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I'm sure everyone has seen the stories and the video from last night. Kholby Martin and I chased the cyclic supercell from near Burlington to near Cameron and observed numerous tornadoes (we lost count) including some that were quite large and visually very strong (including at times more than 1 on the ground). I didn't get many photographs personally since I was driving and focusing on that, but here is a video still of one of the tornadoes southwest of Monmouth, at one point we had a satellite on the ground to our south here as well. The Cameron tornado developed east of Monmouth and grew very large quickly (albeit mostly rainwrapped) and impacted town, this is where we ended our chase cut-off by damage. Emergency personal were on scene and we made our way back home. It is one of the best storms I've seen ever locally reminding me of ones we got back in the early 2000's and the chase ranks up there with the best I've had as well.

Large Tornado SW of Monmouth (above)
Crappy cell phone pic of another tornado just outside of Monmouth, IL. I got some DSLR video here, I've yet to look over though.

That is just a brief account of yesterday, going to take a while to look over everything and let things sink in. It was a close call for home as well for me, I live only 9 miles from Cameron to the southeast, so quite nerve racking to be that close to home!
Well, the good news is my 3 year tornado drought is over. The bad news was, I lost complete situational awareness and got us clipped by the Cameron tornado. I've already posted a complete account on my website, but here is a copy/paste of the Cameron experience:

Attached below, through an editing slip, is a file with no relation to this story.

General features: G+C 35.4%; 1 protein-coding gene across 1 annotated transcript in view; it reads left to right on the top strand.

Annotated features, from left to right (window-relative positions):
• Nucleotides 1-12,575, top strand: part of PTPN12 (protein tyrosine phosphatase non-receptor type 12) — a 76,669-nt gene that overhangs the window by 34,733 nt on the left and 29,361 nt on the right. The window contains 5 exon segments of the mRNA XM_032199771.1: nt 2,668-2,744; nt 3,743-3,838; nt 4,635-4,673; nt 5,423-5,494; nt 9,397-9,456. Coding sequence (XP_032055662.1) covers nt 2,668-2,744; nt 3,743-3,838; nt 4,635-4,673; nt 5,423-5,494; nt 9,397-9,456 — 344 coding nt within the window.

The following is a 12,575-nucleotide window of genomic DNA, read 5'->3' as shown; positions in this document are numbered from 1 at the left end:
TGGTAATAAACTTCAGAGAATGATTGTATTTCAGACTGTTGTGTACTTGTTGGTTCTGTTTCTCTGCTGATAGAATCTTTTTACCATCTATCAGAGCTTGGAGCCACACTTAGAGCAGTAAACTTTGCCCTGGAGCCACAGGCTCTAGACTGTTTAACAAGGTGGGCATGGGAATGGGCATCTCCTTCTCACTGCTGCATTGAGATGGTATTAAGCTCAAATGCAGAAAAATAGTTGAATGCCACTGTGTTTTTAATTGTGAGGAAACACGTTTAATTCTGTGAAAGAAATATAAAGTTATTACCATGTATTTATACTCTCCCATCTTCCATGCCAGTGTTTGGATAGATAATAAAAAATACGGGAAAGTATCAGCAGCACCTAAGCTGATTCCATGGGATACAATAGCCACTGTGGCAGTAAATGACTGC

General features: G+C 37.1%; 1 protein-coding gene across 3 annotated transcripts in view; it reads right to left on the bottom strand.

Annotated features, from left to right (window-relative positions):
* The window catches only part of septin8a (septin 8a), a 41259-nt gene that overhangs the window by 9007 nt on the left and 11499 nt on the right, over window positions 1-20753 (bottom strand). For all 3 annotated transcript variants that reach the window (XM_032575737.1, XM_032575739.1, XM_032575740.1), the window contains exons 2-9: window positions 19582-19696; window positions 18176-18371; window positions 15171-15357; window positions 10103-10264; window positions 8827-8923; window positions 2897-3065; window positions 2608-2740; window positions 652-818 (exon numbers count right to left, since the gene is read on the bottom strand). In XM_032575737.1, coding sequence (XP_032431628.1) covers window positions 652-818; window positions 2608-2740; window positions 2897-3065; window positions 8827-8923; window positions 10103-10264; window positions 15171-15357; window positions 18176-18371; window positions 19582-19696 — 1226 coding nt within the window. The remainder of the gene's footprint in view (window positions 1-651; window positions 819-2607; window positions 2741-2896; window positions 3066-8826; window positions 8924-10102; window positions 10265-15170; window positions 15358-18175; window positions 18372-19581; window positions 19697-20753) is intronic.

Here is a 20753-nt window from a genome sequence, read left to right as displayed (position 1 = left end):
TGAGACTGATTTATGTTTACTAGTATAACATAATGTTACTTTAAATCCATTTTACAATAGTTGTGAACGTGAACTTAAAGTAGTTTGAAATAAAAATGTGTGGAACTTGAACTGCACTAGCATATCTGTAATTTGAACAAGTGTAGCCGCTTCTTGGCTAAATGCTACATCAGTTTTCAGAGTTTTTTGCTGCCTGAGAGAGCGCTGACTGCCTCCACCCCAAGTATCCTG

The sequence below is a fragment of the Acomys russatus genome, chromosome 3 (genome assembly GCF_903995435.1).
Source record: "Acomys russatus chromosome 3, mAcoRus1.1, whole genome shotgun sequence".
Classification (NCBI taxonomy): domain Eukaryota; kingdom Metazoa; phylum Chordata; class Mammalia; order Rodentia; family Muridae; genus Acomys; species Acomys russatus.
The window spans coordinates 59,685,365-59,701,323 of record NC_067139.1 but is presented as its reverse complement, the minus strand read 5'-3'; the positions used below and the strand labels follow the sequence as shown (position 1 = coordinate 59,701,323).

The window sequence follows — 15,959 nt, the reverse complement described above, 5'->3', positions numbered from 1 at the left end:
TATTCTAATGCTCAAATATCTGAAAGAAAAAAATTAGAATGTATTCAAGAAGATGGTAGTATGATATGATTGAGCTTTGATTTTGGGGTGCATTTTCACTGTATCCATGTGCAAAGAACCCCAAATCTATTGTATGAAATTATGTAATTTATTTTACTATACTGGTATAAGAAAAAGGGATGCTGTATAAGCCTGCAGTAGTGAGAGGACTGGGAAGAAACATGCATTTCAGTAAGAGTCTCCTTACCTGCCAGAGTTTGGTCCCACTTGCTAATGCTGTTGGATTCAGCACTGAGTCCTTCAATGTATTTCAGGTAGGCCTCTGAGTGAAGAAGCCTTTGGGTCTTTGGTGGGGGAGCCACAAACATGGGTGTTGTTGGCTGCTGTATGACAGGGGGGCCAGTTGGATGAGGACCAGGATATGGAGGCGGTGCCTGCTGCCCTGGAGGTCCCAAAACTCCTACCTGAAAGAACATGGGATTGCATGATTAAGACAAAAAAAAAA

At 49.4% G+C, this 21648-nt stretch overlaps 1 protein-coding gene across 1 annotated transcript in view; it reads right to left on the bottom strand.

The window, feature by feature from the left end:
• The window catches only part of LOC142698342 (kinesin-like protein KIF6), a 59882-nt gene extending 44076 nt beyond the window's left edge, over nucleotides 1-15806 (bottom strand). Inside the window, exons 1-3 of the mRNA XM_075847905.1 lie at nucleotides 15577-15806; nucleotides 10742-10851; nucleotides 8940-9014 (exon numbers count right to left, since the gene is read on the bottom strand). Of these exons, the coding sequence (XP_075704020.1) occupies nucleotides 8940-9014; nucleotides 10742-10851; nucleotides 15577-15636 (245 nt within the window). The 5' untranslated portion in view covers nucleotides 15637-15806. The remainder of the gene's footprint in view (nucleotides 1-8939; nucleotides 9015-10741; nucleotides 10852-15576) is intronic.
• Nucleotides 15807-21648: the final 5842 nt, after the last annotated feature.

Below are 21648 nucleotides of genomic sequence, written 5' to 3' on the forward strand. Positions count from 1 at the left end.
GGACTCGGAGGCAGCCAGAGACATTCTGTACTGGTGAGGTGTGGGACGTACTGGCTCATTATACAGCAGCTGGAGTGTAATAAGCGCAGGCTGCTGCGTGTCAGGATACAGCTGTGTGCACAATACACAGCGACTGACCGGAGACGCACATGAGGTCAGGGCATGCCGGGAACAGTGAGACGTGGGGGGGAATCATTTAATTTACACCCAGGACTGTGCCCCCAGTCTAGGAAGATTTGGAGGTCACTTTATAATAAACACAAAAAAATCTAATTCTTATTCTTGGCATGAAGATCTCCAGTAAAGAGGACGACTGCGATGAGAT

At this point we were having all kinds of issues as the storm became HP and was being caught by a line of storms coming up behind it. A menacing couplet continued just to our north, and we got one brief glimpse of very strong rising motion as a tornado developed just a 1/2 mile to a mile to our north.

We had been paralleling the storm along 160th Street, which was iffy at best, and I wanted to find us a better east option to get out of the rain quicker. This was where things got hairy and I began to lose my situational awareness. Even though we had just seen a tornado developing not more than a mile to our north - and an easterly storm component that meant that the tornado would not likely be getting any more than a mile further north of us - I took the next North-South option and decided to head north in hopes of reaching Highway 5 into Cameron, knowing it would be paved and would get us out of the storm.

As we turned north and crept up 100th Street about 3 miles southwest of Cameron the tornado came into view for about 30 seconds. It was large, with a classic liberty bell updraft/rfd clear slot. Rain quickly overtook us and the tornado was gone.

This was where I *really* drop the ball in a way that I just don't understand. The large tornado crosses the road in front of us about 1/2 mile to the north - we flip around and head south back to 160th Street and parallel the tornado again for 2 miles until we hit Hwy 15 which goes straight north into Cameron. Even though we had *just* seen the tornado again for the second time knowing it is just a mile or less up the road - I have us plow north up the road hoping to again hit Hwy 5 in the town of Cameron. Why I think an east option in a town that it about to get hit by a significant tornado wrapped in rain is a viable escape option, I just don't know. It's just like walking up to the front door of a house and seeing it on fire - and then walking around to the back door and walking in. Perhaps after a 3 year drought I forgot how tornadoes work, I just don't know.